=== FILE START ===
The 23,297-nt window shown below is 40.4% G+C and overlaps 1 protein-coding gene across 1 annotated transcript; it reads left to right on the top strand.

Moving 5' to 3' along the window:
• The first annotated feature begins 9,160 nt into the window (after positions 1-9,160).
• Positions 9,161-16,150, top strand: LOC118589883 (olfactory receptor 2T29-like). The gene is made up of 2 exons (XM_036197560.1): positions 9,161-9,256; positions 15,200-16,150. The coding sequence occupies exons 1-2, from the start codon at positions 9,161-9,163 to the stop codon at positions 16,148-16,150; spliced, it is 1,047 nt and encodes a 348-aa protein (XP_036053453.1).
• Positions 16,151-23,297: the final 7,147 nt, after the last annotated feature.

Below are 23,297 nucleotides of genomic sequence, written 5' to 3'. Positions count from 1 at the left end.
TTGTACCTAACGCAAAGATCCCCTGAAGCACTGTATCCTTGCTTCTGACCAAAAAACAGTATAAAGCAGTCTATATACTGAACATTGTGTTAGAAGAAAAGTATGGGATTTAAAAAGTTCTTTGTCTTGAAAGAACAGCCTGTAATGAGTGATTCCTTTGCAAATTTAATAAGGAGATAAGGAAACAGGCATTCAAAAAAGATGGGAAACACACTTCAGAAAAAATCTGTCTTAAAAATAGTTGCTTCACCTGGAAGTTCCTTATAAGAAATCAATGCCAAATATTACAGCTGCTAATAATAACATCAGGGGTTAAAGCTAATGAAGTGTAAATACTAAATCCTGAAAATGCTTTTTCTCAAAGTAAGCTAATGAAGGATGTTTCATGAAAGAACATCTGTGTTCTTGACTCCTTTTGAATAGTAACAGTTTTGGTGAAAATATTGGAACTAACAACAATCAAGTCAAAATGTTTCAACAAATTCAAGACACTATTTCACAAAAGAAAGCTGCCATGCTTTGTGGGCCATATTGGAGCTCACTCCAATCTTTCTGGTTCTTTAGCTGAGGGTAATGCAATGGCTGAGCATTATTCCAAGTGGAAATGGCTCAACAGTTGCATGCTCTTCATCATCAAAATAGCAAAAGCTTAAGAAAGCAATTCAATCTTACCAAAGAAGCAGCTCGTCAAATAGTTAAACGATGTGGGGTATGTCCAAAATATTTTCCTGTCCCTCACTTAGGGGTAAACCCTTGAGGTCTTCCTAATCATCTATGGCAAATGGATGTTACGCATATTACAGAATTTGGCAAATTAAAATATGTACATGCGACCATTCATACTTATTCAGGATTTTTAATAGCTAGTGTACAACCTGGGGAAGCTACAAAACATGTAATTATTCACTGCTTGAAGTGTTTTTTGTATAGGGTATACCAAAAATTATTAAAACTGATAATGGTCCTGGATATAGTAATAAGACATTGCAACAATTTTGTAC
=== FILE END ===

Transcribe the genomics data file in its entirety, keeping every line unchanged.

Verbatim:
The 23,297-nt window shown below is 40.4% G+C and overlaps 1 protein-coding gene across 1 annotated transcript; it reads left to right on the top strand.

Moving 5' to 3' along the window:
• The first annotated feature begins 9,160 nt into the window (after positions 1-9,160).
• Positions 9,161-16,150, top strand: LOC118589883 (olfactory receptor 2T29-like). The gene is made up of 2 exons (XM_036197560.1): positions 9,161-9,256; positions 15,200-16,150. The coding sequence occupies exons 1-2, from the start codon at positions 9,161-9,163 to the stop codon at positions 16,148-16,150; spliced, it is 1,047 nt and encodes a 348-aa protein (XP_036053453.1).
• Positions 16,151-23,297: the final 7,147 nt, after the last annotated feature.

Below are 23,297 nucleotides of genomic sequence, written 5' to 3'. Positions count from 1 at the left end.
TTGTACCTAACGCAAAGATCCCCTGAAGCACTGTATCCTTGCTTCTGACCAAAAAACAGTATAAAGCAGTCTATATACTGAACATTGTGTTAGAAGAAAAGTATGGGATTTAAAAAGTTCTTTGTCTTGAAAGAACAGCCTGTAATGAGTGATTCCTTTGCAAATTTAATAAGGAGATAAGGAAACAGGCATTCAAAAAAGATGGGAAACACACTTCAGAAAAAATCTGTCTTAAAAATAGTTGCTTCACCTGGAAGTTCCTTATAAGAAATCAATGCCAAATATTACAGCTGCTAATAATAACATCAGGGGTTAAAGCTAATGAAGTGTAAATACTAAATCCTGAAAATGCTTTTTCTCAAAGTAAGCTAATGAAGGATGTTTCATGAAAGAACATCTGTGTTCTTGACTCCTTTTGAATAGTAACAGTTTTGGTGAAAATATTGGAACTAACAACAATCAAGTCAAAATGTTTCAACAAATTCAAGACACTATTTCACAAAAGAAAGCTGCCATGCTTTGTGGGCCATATTGGAGCTCACTCCAATCTTTCTGGTTCTTTAGCTGAGGGTAATGCAATGGCTGAGCATTATTCCAAGTGGAAATGGCTCAACAGTTGCATGCTCTTCATCATCAAAATAGCAAAAGCTTAAGAAAGCAATTCAATCTTACCAAAGAAGCAGCTCGTCAAATAGTTAAACGATGTGGGGTATGTCCAAAATATTTTCCTGTCCCTCACTTAGGGGTAAACCCTTGAGGTCTTCCTAATCATCTATGGCAAATGGATGTTACGCATATTACAGAATTTGGCAAATTAAAATATGTACATGCGACCATTCATACTTATTCAGGATTTTTAATAGCTAGTGTACAACCTGGGGAAGCTACAAAACATGTAATTATTCACTGCTTGAAGTGTTTTTTGTATAGGGTATACCAAAAATTATTAAAACTGATAATGGTCCTGGATATAGTAATAAGACATTGCAACAATTTTGTAC